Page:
Driving through the congested streets of Dhaka, we could smell Hazaribagh before we reached it. The neighborhood in the heart of Dhaka is home to about 150 leather tanneries and footwear factories and is, by many accounts, one of the most intensely polluted places on the planet.
The stench of the place smacked us in the face: rotting animal flesh, garbage, raw sewage, auto exhaust and acrid chemicals mingled together in a nauseating stew. I wondered how people could work in this place without gagging, until, after a few minutes, I realized that I didn't smell anything, any more. It is remarkable how quickly the senses adapt.
And perhaps that is one reason Hazaribagh persists. The senses adapt, what seems horrific becomes normal, and people return day after day to work for a few dollars in conditions that are nothing short of hellish.
The other reason Hazaribagh still exists, in spite of court orders, is the money. Bangladesh exported more than a billion dollars' worth of tanned leather and leather goods in 2014, according to the Asian Foundation. While leather from Bangladesh represents a tiny percentage of the $200 billion-plus global leather market, it is a significant driver of the country's economy, and one that the Bangladesh government is trying to grow.
And here is the conflict. The leather and leather-goods industry is a major––and widely acknowledged––polluter responsible for dumping an estimated 22,000 cubic meters of environmentally hazardous waste a day into the Buriganga River, by the government's own reports. But after more than 15 years of court orders, threatened fines and delayed plans to relocate the tanneries to a site outside Dhaka, Hazaribagh is only now approaching yet another deadline for its ultimate shutdown. The government has given tanners until March 31, 2017, to cease operations and move to an industrial park in Savar, about 14 miles outside of Dhaka.
Open canals run with untreated effluent from the tanneries, garbage, and human and animal waste, which flows into the Buriganga River less than a mile away. Enormous mounds of cast-off leather scraps, destined for glue factories, line the canals. Feral dogs eat the scraps and fight with each other over them.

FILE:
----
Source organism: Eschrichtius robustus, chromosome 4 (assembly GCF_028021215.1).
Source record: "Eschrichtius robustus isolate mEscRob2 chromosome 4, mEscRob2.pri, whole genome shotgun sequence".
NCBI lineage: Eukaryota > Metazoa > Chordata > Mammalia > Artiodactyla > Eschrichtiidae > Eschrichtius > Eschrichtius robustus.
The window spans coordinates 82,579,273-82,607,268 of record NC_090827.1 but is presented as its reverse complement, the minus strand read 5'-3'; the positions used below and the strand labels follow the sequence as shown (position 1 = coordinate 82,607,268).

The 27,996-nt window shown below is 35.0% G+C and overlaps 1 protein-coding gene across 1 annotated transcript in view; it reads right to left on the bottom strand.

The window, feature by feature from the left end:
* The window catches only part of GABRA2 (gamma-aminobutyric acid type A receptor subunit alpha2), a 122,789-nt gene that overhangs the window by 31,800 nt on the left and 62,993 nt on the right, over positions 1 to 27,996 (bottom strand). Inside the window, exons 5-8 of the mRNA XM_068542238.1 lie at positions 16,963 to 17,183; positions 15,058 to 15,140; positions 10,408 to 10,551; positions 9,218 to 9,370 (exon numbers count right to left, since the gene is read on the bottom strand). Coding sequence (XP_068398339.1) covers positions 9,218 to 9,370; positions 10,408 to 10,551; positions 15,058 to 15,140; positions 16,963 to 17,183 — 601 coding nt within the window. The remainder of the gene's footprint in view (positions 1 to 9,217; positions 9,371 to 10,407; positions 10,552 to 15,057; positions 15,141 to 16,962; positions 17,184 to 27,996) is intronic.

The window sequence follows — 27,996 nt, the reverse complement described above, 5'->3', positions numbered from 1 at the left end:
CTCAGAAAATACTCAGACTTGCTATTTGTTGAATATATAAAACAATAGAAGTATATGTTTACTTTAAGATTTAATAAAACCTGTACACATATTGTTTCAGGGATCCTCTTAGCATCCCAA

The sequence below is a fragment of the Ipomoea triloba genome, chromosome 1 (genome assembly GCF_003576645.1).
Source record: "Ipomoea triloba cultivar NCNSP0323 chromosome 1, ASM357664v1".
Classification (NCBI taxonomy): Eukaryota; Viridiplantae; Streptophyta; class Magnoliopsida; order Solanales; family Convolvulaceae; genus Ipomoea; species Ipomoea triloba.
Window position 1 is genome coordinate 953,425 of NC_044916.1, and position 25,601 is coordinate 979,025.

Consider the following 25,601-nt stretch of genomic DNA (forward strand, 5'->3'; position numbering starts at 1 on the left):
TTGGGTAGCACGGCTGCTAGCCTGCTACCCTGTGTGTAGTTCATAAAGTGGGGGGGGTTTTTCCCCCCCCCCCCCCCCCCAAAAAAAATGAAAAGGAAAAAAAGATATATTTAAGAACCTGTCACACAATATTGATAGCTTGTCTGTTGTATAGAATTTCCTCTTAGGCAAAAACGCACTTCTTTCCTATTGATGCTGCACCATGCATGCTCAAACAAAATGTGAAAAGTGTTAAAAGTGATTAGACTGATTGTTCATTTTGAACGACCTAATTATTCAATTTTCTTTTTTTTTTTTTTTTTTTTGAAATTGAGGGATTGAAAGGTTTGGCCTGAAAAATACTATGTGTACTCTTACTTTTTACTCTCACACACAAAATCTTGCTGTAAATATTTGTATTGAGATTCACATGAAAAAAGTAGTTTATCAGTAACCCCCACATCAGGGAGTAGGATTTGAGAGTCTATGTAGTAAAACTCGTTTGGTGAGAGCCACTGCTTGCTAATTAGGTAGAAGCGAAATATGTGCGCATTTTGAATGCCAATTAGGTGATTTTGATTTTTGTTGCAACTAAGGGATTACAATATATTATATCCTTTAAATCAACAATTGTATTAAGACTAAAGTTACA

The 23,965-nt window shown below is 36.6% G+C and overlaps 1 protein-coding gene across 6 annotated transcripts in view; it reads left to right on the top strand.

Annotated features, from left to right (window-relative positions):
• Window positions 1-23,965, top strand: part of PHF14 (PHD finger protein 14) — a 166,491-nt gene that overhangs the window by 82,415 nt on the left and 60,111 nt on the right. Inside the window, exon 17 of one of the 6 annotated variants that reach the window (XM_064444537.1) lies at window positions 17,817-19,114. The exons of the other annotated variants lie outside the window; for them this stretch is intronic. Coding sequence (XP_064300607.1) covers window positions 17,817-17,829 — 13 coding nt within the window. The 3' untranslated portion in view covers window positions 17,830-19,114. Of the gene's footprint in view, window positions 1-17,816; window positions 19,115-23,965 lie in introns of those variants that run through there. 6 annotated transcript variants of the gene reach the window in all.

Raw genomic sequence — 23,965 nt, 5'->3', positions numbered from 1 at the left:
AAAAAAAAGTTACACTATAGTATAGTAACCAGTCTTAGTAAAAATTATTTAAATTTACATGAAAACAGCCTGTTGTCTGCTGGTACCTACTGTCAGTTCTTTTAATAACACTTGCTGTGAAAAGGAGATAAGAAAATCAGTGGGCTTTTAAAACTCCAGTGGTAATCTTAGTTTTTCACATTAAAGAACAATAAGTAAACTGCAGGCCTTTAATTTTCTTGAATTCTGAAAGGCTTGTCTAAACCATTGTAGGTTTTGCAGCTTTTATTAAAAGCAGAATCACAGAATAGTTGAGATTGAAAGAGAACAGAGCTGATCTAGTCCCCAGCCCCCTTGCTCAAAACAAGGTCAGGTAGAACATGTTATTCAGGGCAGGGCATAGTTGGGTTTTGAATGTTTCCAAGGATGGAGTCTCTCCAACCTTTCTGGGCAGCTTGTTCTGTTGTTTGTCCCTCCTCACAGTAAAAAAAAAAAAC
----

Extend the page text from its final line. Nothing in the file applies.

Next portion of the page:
Inside the tanneries, the work is dangerous, hot and dirty. Only a few of the workers were wearing gloves or boots when we visited. Most worked with their bare hands, standing barefoot in the soup of chemicals that slosh onto the tannery floor. Men crawled in and out of the giant drums where hides are tanned, effectively bathing themselves in chromium sulfate and other chemicals.
Child labor is common in the tanneries of Bangladesh. We saw children and young boys carrying water and hides and operating stretching machines. I watched one young boy feeding sheets of leather between the rollers of a stretching machine and thought about how easily he could lose a hand. At first, I thought another child was playing on the edge of a vat of chemicals and worried that he might fall in. Then I realized that it was his job to stir the hides.
Tanners use different chemicals and acids at various stages to process the leather. Once the hair is removed, they use chromium sulfate with other chemicals to tan the hides. The chromium turns the leather blue—known at this stage of the process as "wet blue"—and stains the skin of the workers. While less toxic than the notoriously dangerous hexavalent chromium from which it is derived, chromium sulfate causes serious skin and respiratory irritation. Some of the workers had blackened, peeling skin on their hands and feet from long exposure to the tanning chemicals. But none of the workers that we spoke with seemed aware of––or concerned about––the hazards of the chemicals they handle daily. Some workers develop persistent dry coughs, thought to be caused from inhalation of sulfuric acid and other toxic fumes
The move to an industrial park at Savar, initiated by an order from the Bangladesh High Court, has been more than 14 years in the making. During all this time, the government has allowed untreated waste water to flow into canals leading into the Buriganga River.
In the last few months, about 40 of the original tanneries in Hazaribagh have moved to Savar, according to local press reports. That leaves about 150 tanneries still to relocate.
Savar has a central effluent treatment center where chemicals and solids are to be removed from wastewater before its discharged—a vast improvement from Hazaribagh. However, as Richard Pearshouse of Human Rights Watch notes, if the government does not closely monitor the water treatment and discharge and worker safety, Bangladesh is "just moving the problem from Hazaribagh to Savar."